Original publication Francesco Basseti for japantimes.co.jp on 6 March 2023
From small orchards to high-tech vertical farming, producing food in urban areas could help address key social and environmental issues
Urban farming can conjure up images of small plots of land in the midst of concrete jungles — oases where city-dwellers can come together, forge bonds with neighbors and reconnect with nature.
Yet, urban farming is an opportunity to bring large-scale food production into cities, taking advantage of new technologies and innovation to address issues of sustainability and resilience in the food system that are being exacerbated by climate change and political instability.
“Growing food in urban areas gives people the opportunity to transform their relationship with consumption by becoming producers themselves,” says Kai Sawyer, founder of Tokyo Urban Permaculture, a project he started in 2011 with the mission of promoting a holistic approach to land management and settlement design.
Through grassroots initiatives, including acts of guerrilla gardening that involve growing food and plants on someone else’s land, Sawyer has gradually built a movement that focuses on taking care of people and the environment.
Some of his most well-known projects include community gardens where people come together and learn to grow food in urban settings, an international school for sustainable living — the Peace and Permaculture Dojo — in the city of Isumi, Chiba Prefecture, and a crowdsourced and crowdfunded book on how to practice urban permaculture, which he describes as “the ethics of earth care, people care and fair share.”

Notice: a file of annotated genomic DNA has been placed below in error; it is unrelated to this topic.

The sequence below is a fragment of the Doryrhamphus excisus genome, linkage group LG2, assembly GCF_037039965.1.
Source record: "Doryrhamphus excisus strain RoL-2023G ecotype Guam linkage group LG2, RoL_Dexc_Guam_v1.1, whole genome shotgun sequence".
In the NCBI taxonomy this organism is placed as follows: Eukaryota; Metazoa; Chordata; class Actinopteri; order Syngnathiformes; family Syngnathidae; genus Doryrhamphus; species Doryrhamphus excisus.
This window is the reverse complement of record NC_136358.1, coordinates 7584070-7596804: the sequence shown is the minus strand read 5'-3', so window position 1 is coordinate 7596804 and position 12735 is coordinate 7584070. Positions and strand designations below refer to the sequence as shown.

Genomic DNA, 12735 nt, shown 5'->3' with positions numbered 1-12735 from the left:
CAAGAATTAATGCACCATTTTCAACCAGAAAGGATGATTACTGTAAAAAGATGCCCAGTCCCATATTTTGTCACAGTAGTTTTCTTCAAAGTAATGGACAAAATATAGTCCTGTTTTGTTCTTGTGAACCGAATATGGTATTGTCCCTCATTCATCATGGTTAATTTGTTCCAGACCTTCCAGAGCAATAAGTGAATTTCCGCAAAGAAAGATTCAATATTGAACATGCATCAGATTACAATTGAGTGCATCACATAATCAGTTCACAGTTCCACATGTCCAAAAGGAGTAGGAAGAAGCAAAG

Food is the nexus between basic human needs and the planet, and cities are a crucial area since they’re home to the majority of the world’s population and have the largest impact on the environment.
“It’s not like raising a tomato or some lettuce in the center of a city is going to save the planet,” says Sara Roversi, president of the Future Food Institute, an international organization based in Italy, Japan and the United States that is working to build bridges between countries and bring more sustainable practices to the food industry through education and innovation. “With urban farming, people are re-learning the value of living things and to respect what they’re eating.”
Roversi, who has collaborated with FarmTech Society ASBL, a nonprofit industry association that unites and promotes companies developing technologies for indoor growing, also believes that some form of industrial-scale urban farming can be beneficial.
“If balanced with other practices… urban farming can become part of the solution to growing large amounts of food locally, lowering emissions and reducing the amount of toxic substances released into the environment,” she says.
It is not only grassroots activists and private entities that recognize the need to protect and promote urban farming, the government is also keen on planting seeds.
In 2018, the Ministry of Agriculture, Fisheries and Forestry promoted a law that facilitated the leasing of urban agricultural land. It is also planning new measures for 2023 that will further streamline the creation of new urban farmland.